In Britain, the fear of public debt appears to have aided financial capital in its demands for a return to fiscal austerity, despite the economy struggling to recover from its worst recession since the 1930s. In the United States, Obama has claimed repeatedly that “the government is running out of money”. Such claims have the effect of legitimizing inaction on unemployment, cuts to social security, insufficient reform of the US healthcare system, underfunding of education, inadequate provision of childcare and so on. The notion of a government running out of its own fiat currency is nonsensical. In spite of this, the illusion that public debt can be a problem persists.
 

Social Implications of Fiat Money

If we see through the illusion, though, it seems that the introduction of fiat money is socially very significant. In commodity-money and commodity-backed money systems, external undemocratic pressures were frequently imposed on sovereign nations. Governments were not completely free to create and destroy money in whatever way best met the needs and wishes of the community. This is because they were obliged to keep the quantity of money in circulation in a certain relationship to their gold reserves or, under Bretton Woods, their foreign currency reserves.

Under Bretton Woods, for instance, the US government was obliged to stand ready to convert the US dollar to gold on demand at $35 an ounce. If the US government acted in ways that reduced the real value of the US dollar, or other governments or private-sector agents acted in ways that increased the market value of gold, the US government would be forced to pay an ounce of gold for $35 when in reality the value of an ounce of gold might have risen to $45 or $50. This requirement hampered the US government in its domestic operations. Eventually, due to the costs of the Vietnam War, the US government under Nixon refused to continue convertibility and the system broke down.

More generally, commodity-backed money meant that trade-deficit economies were always under pressure to restrict domestic demand in order to preserve the foreign-exchange value of their currencies. In effect, the system created external, undemocratic pressures that hindered a sovereign government’s pursuit of the will of its citizens.

Fiat money can also give rise to similar pressures if a sovereign government fixes its exchange rate or pegs it to the value of another, major currency. Often the IMF applies pressure on the governments of poor countries to fix or peg their currencies when it extends loans. The elites in these countries will sometimes be happy to go along with the IMF’s demands, because fixing or pegging the currency value at an artificially high rate cheapens imported luxury items for the wealthy minority. However, the policy harms these countries’ trade performance and also prevents governments from pursuing full-employment policies.

So fiat currency in itself is not enough to ensure policy freedom and an absence of external, undemocratic pressures. But if a fiat currency operates under a flexible exchange-rate regime, the undemocratic pressures are largely absent. The government is then at liberty to pursue domestic policies that are responsive to the community’s needs. Some external pressures do remain, but a government is perfectly at liberty to resist them. For instance, rating agencies can and do attempt to influence government policy, but any government of a developed country that bends to these pressures does so entirely voluntarily.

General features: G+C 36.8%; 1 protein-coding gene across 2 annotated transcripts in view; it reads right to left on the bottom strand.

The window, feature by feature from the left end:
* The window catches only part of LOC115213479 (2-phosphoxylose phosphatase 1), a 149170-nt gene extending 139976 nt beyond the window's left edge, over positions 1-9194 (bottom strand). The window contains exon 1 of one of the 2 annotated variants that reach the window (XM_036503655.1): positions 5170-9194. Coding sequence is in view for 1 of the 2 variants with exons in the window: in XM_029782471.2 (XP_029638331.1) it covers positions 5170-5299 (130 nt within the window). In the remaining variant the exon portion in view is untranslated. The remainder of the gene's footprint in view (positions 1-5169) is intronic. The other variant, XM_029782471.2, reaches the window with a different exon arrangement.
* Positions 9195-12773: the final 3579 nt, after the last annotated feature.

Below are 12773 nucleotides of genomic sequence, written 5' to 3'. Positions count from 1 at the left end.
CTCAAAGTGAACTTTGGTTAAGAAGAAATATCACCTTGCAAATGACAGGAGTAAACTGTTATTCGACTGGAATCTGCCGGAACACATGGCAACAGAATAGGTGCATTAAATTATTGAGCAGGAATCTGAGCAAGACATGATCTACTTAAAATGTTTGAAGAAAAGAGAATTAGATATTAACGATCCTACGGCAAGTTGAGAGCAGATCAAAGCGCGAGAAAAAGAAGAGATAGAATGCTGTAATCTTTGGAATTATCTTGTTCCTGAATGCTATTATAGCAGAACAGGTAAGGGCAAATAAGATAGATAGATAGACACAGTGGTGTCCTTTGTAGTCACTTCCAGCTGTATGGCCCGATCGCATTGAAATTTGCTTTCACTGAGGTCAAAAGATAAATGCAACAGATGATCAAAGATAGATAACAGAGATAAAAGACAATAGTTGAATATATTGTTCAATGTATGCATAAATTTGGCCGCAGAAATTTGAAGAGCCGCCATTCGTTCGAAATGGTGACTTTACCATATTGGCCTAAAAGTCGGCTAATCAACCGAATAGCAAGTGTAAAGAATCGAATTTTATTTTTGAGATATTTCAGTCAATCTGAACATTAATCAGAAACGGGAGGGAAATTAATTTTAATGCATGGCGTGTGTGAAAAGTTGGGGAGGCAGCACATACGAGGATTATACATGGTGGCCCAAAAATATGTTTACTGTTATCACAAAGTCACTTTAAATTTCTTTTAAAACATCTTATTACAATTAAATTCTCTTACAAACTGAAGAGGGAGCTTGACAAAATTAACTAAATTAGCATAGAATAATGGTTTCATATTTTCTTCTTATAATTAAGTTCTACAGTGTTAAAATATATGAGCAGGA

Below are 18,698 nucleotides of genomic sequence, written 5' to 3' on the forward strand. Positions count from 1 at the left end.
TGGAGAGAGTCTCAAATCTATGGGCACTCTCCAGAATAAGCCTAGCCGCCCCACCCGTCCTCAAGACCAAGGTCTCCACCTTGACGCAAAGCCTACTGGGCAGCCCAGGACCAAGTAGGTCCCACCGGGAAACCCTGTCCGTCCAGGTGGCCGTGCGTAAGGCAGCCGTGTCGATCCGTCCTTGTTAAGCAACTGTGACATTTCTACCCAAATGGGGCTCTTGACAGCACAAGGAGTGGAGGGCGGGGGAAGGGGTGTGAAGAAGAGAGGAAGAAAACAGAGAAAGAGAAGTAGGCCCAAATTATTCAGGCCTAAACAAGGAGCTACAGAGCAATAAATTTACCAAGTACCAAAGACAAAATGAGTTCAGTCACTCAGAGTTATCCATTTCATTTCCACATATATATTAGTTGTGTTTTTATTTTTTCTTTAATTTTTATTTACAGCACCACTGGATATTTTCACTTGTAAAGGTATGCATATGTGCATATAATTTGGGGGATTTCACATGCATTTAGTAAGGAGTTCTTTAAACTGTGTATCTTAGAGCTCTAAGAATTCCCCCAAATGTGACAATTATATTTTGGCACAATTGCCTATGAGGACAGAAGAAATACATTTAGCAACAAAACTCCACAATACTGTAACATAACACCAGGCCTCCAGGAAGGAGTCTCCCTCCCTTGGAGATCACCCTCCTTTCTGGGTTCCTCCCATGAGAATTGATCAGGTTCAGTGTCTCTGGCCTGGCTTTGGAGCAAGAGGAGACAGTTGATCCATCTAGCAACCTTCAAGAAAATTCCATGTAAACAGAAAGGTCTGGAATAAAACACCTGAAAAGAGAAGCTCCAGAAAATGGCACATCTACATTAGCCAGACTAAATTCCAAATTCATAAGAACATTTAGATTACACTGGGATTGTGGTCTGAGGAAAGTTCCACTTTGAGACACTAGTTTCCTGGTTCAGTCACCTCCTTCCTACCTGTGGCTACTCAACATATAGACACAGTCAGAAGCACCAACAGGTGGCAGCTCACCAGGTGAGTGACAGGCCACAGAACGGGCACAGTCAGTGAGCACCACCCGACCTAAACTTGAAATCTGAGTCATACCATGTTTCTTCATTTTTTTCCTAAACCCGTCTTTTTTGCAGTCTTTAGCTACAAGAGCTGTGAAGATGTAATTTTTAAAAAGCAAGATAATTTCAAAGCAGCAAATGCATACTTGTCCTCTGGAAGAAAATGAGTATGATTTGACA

Japan is a case in point. In that country, the government has implemented very large budget deficits year after year since the Asian crisis. The rating agencies downgraded Japan’s credit rating significantly, which many observers initially feared would undermine confidence in the Japanese yen, and cause inflation and high interest rates. But this has not occurred. Demand for government debt has remained strong with interest rates at or near zero, and inflation is not at all in prospect.

The global financial crisis has made very clear that the rating agencies do not deserve to be taken seriously, and the Japanese government is right to ignore them. The agencies hand out AAA ratings for toxic junk while supposing that a sovereign government who is the monopoly issuer of its own fiat currency can somehow be at risk of insolvency.

The implication of fiat money is liberating: a popularly backed government can always purchase whatever goods and services are available for sale in its own currency. Fiat money enables a system in which, in principle, the government is constrained only by real resources and the political desires of the community. For this principle to be put fully into practice, there needs to be democratic accountability. The community’s desire may be for small or big government. Fiat money makes either feasible.

It is not clear, however, that the implication is widely understood. It is in the interests of a small minority to try to conceal the implication, because fiscal austerity suits elite interests. It results in high unemployment, which suppresses real-wage growth. It also creates an impression that desirable social policies are “unaffordable”, legitimizing inequality and government inaction.

It would be a powerful thing for us to wake up to the fact that, in a fiat-money system, we need not be constrained by the disciplines of capital and the profit motive to the extent we choose; that the only constraint is the availability of resources; that we are free, as a society, to utilize these resources as we see fit. With such a clear realization, no amount of mystification and propaganda could hide the obvious.

If the realization ever hit, the elites might struggle to quell our demands for full-employment, fulfilling work, improved working conditions, more and higher quality leisure time, better services, public-goods production and environmentally sustainable living that would be likely to follow.